When you shop for acne products — the creams, cleansers, tonics, spot treatments, serums, eye creams, etc. — it can get overwhelming very quickly. Just because you struggle with acne doesn’t mean you should have to spend a fortune on skin care products or an eternity on your daily skincare routine.
Fortunately, even the experts say you should keep it simple. So before you stress out about the perfect acne cleansers or the most impactful active ingredients, get to know the basics. Keeping your skin clean, hydrated, and protected is a good place to start. Enlisting the help of a dermatologist to identify prescription and over-the-counter products to introduce into your acne routine can take your acne-fighting powers to the next level.
Generally speaking, there are a handful of factors that contribute to acne: hormones leading to increased oil production, pores clogged by dead skin cells (follicular hyperkeratinization), inflammation, bacteria, and genetic predisposition.
And several different things can aggravate or worsen these factors. These include: UV radiation, cosmetics, diet, obesity, stress, smoking, sleep problems, medications, endocrine diseases, and even excessive face washing.
So skin care and the best skin care for acne, in particular, begins long before you stand before your bathroom sink for your nightly skin care routine. That said, getting your skin care routine right can help you manage your acne breakouts.
The best skin care routine, period, is one that you’ll stick with. The American Academy of Dermatology says, “less is more when it comes to skin care.” So keeping your routine simple is a good place to start.
Wash your face one to two times daily, and when it is dirty. As stated earlier, excessive face washing can worsen acne, so don’t be tempted to cleanse more often just because your skin is oily or you’re having a breakout.
A cleanser marked as “gentle” and non comedogenic is a good place to start, as you don’t want your cleanser to aggravate or interfere with any other acne treatments you’re using.
Don’t use an abrasive cleanser and resist the urge to scrub your skin, both of which can irritate. Rinse with lukewarm water (not too hot or too cold) and pat dry gently with a clean towel. Using the same towel day after day can reintroduce bacteria to your skin.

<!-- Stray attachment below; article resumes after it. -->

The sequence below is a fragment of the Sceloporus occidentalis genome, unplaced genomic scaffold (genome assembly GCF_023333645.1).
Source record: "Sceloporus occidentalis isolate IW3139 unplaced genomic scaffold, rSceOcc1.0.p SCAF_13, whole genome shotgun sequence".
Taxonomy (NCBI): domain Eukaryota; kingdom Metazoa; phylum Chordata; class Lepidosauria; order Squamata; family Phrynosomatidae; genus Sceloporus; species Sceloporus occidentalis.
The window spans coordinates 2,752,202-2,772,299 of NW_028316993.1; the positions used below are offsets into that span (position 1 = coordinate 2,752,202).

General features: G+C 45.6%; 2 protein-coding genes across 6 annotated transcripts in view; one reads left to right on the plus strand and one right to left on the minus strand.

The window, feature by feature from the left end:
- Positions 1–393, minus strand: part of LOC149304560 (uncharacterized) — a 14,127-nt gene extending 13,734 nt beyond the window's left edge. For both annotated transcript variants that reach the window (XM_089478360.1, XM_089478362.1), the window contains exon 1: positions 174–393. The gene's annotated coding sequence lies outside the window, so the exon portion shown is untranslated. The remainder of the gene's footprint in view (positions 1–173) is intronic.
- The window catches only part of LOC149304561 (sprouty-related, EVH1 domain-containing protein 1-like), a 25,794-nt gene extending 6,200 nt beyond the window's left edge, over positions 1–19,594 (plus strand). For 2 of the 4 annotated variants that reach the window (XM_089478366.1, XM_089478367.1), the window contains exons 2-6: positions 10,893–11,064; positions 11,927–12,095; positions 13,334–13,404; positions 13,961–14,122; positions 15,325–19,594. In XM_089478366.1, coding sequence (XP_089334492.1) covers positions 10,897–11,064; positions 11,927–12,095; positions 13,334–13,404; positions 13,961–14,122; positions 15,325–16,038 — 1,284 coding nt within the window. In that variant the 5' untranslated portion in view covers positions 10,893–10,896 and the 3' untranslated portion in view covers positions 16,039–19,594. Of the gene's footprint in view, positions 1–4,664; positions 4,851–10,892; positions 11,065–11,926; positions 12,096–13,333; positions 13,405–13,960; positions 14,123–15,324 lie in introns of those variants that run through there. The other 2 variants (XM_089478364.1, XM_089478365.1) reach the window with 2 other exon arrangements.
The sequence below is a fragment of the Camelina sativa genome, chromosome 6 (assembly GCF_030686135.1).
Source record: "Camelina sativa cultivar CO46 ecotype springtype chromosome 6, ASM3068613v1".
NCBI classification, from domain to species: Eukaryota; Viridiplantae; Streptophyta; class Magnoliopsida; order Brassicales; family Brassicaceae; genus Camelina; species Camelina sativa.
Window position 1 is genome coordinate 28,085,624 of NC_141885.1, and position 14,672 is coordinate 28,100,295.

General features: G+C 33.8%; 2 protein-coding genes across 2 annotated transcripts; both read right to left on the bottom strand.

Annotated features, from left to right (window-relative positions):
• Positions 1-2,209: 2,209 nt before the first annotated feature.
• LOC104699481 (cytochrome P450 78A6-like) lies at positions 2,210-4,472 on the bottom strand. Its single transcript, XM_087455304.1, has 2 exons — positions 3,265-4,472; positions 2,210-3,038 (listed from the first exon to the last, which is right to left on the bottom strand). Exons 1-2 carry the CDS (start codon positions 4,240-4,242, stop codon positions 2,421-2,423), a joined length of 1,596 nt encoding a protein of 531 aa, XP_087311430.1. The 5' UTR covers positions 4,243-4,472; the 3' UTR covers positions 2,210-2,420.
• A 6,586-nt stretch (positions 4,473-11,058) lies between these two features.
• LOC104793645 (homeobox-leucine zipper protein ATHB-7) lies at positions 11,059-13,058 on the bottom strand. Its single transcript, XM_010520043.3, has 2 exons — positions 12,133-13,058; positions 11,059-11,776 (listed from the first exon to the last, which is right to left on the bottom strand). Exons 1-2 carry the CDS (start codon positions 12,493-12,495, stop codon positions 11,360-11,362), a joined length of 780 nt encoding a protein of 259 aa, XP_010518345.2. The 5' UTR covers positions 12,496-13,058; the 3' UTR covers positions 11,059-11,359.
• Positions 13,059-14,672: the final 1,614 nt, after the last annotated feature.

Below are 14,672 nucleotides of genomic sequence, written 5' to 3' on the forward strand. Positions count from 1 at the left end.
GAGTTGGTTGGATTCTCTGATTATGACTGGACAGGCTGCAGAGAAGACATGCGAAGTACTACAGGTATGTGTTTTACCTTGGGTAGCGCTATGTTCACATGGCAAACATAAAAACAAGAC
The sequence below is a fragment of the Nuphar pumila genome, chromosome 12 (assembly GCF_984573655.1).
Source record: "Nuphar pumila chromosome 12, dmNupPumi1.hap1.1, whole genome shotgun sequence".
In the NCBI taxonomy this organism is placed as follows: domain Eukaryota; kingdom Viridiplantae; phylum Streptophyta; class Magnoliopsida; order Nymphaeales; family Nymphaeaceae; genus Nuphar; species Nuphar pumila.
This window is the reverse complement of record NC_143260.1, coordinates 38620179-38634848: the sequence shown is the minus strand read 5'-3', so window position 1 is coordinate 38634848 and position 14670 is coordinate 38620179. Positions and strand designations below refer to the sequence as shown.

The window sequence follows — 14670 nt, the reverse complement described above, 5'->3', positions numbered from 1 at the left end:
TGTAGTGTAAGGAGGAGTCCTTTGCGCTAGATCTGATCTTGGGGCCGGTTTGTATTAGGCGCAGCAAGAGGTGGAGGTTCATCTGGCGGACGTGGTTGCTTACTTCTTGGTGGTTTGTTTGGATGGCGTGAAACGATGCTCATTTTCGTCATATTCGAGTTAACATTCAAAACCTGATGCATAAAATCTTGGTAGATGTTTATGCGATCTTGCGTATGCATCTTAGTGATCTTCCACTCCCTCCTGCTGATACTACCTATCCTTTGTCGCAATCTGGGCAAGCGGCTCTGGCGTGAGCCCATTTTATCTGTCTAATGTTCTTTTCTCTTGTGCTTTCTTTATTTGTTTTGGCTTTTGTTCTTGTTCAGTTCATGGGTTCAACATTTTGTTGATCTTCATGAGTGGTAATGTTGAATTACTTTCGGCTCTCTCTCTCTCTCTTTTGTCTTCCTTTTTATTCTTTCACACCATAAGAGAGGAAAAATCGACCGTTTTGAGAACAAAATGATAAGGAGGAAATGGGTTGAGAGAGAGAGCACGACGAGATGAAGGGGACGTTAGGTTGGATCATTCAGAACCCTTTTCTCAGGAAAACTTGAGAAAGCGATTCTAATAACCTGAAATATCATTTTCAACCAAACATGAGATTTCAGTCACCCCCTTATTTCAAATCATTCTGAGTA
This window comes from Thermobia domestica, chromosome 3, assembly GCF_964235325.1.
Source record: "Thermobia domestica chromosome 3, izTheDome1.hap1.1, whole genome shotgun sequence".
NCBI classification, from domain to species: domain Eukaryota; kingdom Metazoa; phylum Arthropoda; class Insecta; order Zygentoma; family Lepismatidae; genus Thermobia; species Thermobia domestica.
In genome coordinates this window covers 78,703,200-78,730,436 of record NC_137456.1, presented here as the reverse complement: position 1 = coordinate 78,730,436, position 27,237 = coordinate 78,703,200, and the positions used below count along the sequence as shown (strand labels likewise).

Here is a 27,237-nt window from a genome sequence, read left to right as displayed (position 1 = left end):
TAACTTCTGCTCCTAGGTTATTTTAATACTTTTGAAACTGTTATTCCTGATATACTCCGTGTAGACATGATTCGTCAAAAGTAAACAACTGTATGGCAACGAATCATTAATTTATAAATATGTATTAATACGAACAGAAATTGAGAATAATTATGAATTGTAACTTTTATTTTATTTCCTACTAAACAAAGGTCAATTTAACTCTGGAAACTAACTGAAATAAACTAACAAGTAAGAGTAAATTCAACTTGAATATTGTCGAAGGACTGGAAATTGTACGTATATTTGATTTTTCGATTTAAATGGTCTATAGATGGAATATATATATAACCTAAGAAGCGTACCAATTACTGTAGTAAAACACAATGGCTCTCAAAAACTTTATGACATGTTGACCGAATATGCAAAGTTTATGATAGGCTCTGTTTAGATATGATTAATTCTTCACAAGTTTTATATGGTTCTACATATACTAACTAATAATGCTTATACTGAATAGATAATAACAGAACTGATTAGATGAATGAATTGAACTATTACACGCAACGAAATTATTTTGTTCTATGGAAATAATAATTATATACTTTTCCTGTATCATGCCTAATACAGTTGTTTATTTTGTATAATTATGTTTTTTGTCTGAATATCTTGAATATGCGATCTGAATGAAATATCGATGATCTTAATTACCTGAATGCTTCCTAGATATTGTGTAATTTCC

If you struggle with acne, chances are you’re using some form of over the counter acne treatment. Once your face is clean, use those as directed. Be wary of solutions you find over-the-counter without consulting a dermatologist. These products can often do more harm than good, and while they delay you seeking medical treatment for your acne, they can worsen your complexion.
Your healthcare provider may recommend you use topical benzoyl peroxide or a retinoid once or twice daily. Follow their instructions above all else, and use those products only as directed.
Anti-acne medications can dry the skin, which can put you in a vicious cycle of too dry, then too oily complexion. But the solution to this is not to skip a moisturizer, rather to find the right moisturizer to keep your skin hydrated without worsening your oily skin.
Look for a moisturizer that says it won’t clog your pores, one that is lightweight, and contains a sunscreen. (Some acne medications can make your skin photosensitive, or prone to sunburn, so protecting it from sun damage is particularly important.)
Acne skin care routines don’t begin and end at the bathroom sink. Here are additional steps to take throughout your day to minimize your acne breakouts and troublesome pimples:
Taking care of your skin is important, no matter your skin type. But if you struggle with acne, understanding how to best treat your complexion becomes even more important.
If you have bad habits when it comes to your skin care routine, it can worsen your acne and make your skin concerns even more pressing. In short, the best skincare routine for acne involves: keeping your face clean by gently cleansing twice daily, applying healthcare professional-recommended acne treatments, and using a moisturizer with sunscreen.
Beyond that, there are many things you can do to boost the effects of your daily regimen -- getting plenty of sleep, choosing the right cosmetics, and talking with a dermatologist will all help you maintain clear skin.